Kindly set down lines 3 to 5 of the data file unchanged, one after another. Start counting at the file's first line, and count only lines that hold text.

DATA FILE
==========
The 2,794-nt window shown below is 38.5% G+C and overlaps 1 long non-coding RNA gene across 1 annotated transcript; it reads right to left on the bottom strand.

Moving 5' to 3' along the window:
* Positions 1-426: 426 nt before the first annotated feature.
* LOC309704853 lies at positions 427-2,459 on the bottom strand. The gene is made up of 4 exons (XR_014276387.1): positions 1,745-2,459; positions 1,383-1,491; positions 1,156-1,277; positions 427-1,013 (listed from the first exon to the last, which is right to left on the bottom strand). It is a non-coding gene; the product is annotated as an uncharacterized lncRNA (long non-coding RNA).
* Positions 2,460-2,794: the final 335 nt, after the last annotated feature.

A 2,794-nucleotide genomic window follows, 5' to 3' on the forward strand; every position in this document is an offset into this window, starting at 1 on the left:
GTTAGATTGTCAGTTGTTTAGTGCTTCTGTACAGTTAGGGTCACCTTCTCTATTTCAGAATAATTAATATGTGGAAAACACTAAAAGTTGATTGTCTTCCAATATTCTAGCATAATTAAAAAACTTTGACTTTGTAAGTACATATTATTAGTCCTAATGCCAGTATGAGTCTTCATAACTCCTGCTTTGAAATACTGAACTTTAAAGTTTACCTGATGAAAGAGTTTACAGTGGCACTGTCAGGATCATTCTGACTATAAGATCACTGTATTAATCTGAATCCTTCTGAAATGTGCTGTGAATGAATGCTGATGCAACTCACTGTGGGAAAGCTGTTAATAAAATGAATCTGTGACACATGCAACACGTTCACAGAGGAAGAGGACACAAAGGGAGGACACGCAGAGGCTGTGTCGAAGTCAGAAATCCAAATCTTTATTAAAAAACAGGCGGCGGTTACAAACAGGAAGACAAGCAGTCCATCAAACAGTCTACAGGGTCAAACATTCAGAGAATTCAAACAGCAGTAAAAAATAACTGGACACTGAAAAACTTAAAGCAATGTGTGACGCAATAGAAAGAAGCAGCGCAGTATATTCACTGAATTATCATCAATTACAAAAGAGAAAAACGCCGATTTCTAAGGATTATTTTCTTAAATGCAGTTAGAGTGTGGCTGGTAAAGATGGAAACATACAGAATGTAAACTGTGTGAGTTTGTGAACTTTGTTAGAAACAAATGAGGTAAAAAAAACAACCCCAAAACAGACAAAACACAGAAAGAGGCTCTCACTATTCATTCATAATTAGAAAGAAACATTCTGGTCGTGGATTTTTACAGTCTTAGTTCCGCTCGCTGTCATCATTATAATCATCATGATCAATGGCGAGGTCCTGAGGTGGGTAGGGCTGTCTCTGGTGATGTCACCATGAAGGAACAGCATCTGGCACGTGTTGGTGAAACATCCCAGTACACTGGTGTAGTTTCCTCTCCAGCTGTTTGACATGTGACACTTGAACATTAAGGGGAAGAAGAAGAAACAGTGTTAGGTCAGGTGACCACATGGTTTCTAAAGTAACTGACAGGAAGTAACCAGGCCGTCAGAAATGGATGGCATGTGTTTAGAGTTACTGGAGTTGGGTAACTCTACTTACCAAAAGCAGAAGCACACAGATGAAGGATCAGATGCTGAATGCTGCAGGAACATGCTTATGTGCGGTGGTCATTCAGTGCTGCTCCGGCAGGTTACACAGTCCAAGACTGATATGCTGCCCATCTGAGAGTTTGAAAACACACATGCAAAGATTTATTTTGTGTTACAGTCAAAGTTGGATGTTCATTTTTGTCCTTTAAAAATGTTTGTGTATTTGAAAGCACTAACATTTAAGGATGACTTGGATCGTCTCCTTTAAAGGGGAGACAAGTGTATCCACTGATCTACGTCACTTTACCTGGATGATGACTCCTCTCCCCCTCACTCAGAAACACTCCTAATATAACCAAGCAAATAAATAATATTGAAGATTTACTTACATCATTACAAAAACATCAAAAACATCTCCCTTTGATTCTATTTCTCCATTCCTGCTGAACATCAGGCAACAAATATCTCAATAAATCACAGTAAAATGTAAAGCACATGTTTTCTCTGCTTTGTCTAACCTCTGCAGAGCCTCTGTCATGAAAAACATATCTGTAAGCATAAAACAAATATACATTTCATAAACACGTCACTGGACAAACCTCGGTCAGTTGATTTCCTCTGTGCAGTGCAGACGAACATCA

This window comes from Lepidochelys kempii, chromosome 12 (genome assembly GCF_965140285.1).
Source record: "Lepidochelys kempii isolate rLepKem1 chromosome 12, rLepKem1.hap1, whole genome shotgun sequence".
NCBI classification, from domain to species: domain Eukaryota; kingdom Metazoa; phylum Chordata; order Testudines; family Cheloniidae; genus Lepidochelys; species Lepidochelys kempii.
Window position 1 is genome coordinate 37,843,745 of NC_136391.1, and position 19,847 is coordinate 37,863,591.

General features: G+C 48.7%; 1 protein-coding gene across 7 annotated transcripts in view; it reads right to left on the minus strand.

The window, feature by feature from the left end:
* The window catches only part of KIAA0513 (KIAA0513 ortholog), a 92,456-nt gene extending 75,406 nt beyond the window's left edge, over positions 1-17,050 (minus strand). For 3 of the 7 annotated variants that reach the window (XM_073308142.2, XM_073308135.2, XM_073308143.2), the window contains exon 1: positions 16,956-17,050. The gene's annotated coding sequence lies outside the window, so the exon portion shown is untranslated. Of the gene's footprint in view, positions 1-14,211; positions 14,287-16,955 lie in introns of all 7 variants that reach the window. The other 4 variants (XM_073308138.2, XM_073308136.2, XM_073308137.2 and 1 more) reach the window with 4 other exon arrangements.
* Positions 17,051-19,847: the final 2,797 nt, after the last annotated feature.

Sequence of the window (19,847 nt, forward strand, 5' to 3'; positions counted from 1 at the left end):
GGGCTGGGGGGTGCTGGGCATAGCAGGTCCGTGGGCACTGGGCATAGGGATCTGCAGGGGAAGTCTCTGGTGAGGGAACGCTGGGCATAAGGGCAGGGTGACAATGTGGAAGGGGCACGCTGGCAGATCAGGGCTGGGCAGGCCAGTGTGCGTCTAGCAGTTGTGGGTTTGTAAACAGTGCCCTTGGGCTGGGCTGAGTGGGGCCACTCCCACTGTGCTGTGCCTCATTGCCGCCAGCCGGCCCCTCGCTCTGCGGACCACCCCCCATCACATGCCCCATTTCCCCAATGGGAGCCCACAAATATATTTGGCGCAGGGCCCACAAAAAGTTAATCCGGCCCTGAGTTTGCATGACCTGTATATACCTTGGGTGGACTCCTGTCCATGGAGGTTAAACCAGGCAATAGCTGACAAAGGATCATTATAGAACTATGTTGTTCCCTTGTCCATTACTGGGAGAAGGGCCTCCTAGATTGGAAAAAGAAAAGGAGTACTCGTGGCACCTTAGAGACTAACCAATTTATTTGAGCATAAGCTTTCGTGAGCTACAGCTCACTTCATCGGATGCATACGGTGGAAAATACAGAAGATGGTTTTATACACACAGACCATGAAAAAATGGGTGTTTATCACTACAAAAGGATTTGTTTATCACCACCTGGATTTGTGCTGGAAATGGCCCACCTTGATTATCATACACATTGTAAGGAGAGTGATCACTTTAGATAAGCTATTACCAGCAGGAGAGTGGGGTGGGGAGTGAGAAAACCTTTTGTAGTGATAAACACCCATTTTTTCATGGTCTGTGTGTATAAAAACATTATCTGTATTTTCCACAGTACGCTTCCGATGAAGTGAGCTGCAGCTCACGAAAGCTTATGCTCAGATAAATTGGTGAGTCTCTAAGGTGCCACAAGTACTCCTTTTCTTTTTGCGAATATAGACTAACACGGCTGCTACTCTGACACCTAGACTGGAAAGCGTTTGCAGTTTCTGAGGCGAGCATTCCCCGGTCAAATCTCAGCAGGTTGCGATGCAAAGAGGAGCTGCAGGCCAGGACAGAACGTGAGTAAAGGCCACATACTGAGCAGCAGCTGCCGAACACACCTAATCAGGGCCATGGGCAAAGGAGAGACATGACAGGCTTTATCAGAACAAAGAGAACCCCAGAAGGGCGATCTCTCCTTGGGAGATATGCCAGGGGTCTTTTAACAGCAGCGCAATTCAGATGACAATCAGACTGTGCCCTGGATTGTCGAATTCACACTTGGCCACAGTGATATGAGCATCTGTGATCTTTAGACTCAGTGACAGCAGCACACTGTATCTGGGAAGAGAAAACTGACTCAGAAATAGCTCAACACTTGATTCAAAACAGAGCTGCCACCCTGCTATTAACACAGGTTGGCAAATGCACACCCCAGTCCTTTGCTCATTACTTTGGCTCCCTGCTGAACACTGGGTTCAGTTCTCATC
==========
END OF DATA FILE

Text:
* Positions 1-426: 426 nt before the first annotated feature.
* LOC309704853 lies at positions 427-2,459 on the bottom strand. The gene is made up of 4 exons (XR_014276387.1): positions 1,745-2,459; positions 1,383-1,491; positions 1,156-1,277; positions 427-1,013 (listed from the first exon to the last, which is right to left on the bottom strand). It is a non-coding gene; the product is annotated as an uncharacterized lncRNA (long non-coding RNA).
* Positions 2,460-2,794: the final 335 nt, after the last annotated feature.